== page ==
“I remember putting together these little robots, setting them down on the table and just watching them run,” said Alexander Ford, a rising sophomore in Virginia Tech’s College of Engineering. “That was 10 years ago, and it’s still stuck with me.”
This defining moment that set Ford on the path to becoming an electrical engineer came about at the very first Kids’ Tech University (KTU) — an educational program geared toward giving local grade schoolers unique, hands-on experiences in the sciences.
Since launching in 2007, demand for this program has skyrocketed, and KTU has expanded to serve thousands of kids throughout the commonwealth. Now, a decade later, you can find some of the inaugural class of KTU “graduates” back at Virginia Tech as college students, eager to pass on their passion for science on to a new generation.
“It’s exciting to see these students coming back, and not only are they majoring in a STEM field, they’re actively seeking to volunteer and give other students the same KTU experience that inspired them,” said Kristy Collins, director of education and outreach at the Biocomplexity Institute of Virginia Tech.
This push to make KTU accessible to as many students as possible will culminate with a flash-fundraising campaign on Virginia Tech’s new crowdfunding platform. Faculty, students, and alumni will lead the 45-day effort to raise $6,000 — funds that will allow KTU to reach a whole new audience: high schoolers.
“Students at that age are making critical discoveries about what interests them and the professional path they want to take,” said Collins. “We keep hearing from parents and teachers that their students just don’t ‘see themselves’ in the sciences. We know KTU can help bridge that gap.”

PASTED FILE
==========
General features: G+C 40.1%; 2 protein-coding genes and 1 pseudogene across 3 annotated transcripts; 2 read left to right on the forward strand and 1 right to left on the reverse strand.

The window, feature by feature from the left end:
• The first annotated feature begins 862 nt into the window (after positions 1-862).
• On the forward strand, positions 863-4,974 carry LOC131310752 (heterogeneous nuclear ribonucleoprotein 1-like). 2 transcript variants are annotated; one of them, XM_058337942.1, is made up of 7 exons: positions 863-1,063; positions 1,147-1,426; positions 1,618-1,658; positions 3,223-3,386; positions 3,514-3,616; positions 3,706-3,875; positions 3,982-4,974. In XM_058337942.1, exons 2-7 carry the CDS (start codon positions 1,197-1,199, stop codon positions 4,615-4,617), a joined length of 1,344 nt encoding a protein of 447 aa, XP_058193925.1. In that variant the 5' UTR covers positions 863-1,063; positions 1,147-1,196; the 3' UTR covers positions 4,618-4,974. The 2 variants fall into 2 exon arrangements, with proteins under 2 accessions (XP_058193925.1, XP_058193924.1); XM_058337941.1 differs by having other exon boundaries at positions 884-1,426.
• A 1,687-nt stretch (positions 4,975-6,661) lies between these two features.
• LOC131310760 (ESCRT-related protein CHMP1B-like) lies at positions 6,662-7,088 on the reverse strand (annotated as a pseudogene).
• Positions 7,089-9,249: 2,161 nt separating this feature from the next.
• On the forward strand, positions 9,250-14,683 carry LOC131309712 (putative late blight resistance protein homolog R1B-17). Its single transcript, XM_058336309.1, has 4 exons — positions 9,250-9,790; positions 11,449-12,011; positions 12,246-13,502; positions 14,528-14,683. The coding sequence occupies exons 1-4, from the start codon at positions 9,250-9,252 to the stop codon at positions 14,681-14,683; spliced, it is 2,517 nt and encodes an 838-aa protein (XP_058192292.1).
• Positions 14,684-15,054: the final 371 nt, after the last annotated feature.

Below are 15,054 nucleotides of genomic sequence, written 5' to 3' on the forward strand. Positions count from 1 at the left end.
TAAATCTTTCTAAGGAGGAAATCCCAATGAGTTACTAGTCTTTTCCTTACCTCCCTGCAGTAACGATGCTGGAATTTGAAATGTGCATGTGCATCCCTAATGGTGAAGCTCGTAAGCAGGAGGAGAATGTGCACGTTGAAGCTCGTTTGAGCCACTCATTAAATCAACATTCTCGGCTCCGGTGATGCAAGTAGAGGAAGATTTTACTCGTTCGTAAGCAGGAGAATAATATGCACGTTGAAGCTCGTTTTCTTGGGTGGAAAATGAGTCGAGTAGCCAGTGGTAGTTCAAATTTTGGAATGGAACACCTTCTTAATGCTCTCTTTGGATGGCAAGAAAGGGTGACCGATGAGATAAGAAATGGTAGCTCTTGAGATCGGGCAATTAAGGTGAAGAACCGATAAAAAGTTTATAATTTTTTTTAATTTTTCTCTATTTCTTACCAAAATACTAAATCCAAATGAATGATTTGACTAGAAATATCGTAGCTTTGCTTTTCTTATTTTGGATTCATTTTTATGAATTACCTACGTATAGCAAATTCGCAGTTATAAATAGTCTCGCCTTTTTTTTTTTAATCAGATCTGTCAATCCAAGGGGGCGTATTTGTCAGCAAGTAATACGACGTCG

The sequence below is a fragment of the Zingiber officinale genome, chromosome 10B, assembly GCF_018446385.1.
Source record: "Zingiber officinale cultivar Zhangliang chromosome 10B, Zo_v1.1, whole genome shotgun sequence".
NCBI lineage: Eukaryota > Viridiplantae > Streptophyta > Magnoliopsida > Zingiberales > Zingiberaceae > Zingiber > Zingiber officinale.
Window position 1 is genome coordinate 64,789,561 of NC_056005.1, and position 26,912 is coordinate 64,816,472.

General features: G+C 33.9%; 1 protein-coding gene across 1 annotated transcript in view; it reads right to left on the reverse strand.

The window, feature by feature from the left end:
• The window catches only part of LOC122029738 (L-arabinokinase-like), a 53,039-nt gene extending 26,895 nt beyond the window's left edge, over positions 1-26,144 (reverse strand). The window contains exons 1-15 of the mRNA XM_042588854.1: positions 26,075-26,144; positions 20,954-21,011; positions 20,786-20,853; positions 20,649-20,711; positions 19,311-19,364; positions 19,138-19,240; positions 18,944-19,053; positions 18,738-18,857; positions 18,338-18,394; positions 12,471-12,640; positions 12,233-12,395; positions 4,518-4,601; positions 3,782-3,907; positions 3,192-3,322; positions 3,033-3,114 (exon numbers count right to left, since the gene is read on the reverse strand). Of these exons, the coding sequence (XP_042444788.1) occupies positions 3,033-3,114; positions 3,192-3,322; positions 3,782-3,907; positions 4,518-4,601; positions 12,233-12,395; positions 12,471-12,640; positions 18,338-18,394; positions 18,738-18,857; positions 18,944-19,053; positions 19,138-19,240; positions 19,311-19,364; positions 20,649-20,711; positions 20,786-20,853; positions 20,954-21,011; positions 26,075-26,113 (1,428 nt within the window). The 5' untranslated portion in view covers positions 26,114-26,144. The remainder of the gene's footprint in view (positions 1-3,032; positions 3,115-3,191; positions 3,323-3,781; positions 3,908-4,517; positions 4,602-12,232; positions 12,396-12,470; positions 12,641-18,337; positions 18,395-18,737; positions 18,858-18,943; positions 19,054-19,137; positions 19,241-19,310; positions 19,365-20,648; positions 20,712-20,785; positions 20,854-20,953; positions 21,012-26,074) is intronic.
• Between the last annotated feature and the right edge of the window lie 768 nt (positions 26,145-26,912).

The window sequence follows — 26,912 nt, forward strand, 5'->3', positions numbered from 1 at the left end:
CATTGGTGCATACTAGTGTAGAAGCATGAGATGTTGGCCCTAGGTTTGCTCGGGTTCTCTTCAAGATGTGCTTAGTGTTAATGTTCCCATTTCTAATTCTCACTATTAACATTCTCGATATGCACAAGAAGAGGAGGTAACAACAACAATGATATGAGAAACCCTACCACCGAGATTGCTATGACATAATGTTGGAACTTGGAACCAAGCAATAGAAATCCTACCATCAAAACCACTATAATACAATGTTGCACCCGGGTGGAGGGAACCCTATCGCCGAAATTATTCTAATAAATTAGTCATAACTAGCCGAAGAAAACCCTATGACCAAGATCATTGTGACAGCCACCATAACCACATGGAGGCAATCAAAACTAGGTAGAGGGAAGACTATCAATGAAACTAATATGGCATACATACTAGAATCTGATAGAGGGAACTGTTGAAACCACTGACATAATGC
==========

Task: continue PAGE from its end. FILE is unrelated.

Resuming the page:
Those who do make that leap have outstanding prospects for long-term success, as science, technology, engineering, and mathematics are some of the fastest-growing job sectors in the world. The U.S. Department of Labor estimates there will be 1.4 million job openings for computer specialists by 2020. American universities are only expected to produce enough qualified graduates to fill 29 percent of those jobs.
Heather Robinson, a rising sophomore majoring in computer science, is well positioned to become one of those in-demand job candidates. She credits KTU with introducing her to a community of positive, professional role models.
“It’s different from other science programs because it targets a much more diverse group of students,” said Heather. “Being a woman in the sciences, you’re sometimes made to feel like the ‘odd one out,’ but never at KTU.”
Heather’s mother, Virginia Tech alumna and veterinarian Gina Robinson, agrees that empowering young scholars to realize their potential in science, technology, engineering and mathematics is an opportunity that shouldn’t be ignored.
“Every Hokie should strongly consider supporting Kids’ Tech,” said Gina. “I now have a student here as a sophomore in a great science degree that she will use every day for the rest of her life. I couldn’t be more grateful.”
The Kids’ Tech University crowdfunding campaign will run through Nov. 17. Supporters can contribute a gift of any amount and help promote the program on Facebook and Twitter by visiting the project’s homepage.